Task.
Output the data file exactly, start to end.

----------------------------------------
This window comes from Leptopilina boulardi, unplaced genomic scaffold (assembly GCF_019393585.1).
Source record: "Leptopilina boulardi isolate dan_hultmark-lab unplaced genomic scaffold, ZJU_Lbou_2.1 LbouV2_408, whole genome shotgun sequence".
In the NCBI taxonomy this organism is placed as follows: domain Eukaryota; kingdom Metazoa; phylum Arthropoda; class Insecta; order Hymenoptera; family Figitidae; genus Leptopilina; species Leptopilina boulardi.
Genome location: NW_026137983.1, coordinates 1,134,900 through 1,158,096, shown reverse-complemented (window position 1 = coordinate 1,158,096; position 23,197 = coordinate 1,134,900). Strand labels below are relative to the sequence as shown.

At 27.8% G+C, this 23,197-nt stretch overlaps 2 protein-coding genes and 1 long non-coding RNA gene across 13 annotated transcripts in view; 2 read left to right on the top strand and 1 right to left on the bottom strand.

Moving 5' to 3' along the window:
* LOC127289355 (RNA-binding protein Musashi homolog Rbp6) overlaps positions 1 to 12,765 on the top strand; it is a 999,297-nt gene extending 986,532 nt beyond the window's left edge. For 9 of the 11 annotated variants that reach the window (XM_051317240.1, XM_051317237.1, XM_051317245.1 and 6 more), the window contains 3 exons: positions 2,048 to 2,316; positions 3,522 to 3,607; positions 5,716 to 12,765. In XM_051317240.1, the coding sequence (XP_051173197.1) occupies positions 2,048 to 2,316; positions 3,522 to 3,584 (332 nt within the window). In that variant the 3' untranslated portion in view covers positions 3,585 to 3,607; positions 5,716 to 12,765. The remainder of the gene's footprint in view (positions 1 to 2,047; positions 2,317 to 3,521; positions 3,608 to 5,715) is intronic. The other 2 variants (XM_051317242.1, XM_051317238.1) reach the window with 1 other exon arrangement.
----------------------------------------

This window comes from Leptopilina boulardi, unplaced genomic scaffold (assembly GCF_019393585.1).
Source record: "Leptopilina boulardi isolate dan_hultmark-lab unplaced genomic scaffold, ZJU_Lbou_2.1 LbouV2_408, whole genome shotgun sequence".
In the NCBI taxonomy this organism is placed as follows: domain Eukaryota; kingdom Metazoa; phylum Arthropoda; class Insecta; order Hymenoptera; family Figitidae; genus Leptopilina; species Leptopilina boulardi.
Genome location: NW_026137983.1, coordinates 1,134,900 through 1,158,096, shown reverse-complemented (window position 1 = coordinate 1,158,096; position 23,197 = coordinate 1,134,900). Strand labels below are relative to the sequence as shown.

At 27.8% G+C, this 23,197-nt stretch overlaps 2 protein-coding genes and 1 long non-coding RNA gene across 13 annotated transcripts in view; 2 read left to right on the top strand and 1 right to left on the bottom strand.

Moving 5' to 3' along the window:
* LOC127289355 (RNA-binding protein Musashi homolog Rbp6) overlaps positions 1 to 12,765 on the top strand; it is a 999,297-nt gene extending 986,532 nt beyond the window's left edge. For 9 of the 11 annotated variants that reach the window (XM_051317240.1, XM_051317237.1, XM_051317245.1 and 6 more), the window contains 3 exons: positions 2,048 to 2,316; positions 3,522 to 3,607; positions 5,716 to 12,765. In XM_051317240.1, the coding sequence (XP_051173197.1) occupies positions 2,048 to 2,316; positions 3,522 to 3,584 (332 nt within the window). In that variant the 3' untranslated portion in view covers positions 3,585 to 3,607; positions 5,716 to 12,765. The remainder of the gene's footprint in view (positions 1 to 2,047; positions 2,317 to 3,521; positions 3,608 to 5,715) is intronic. The other 2 variants (XM_051317242.1, XM_051317238.1) reach the window with 1 other exon arrangement.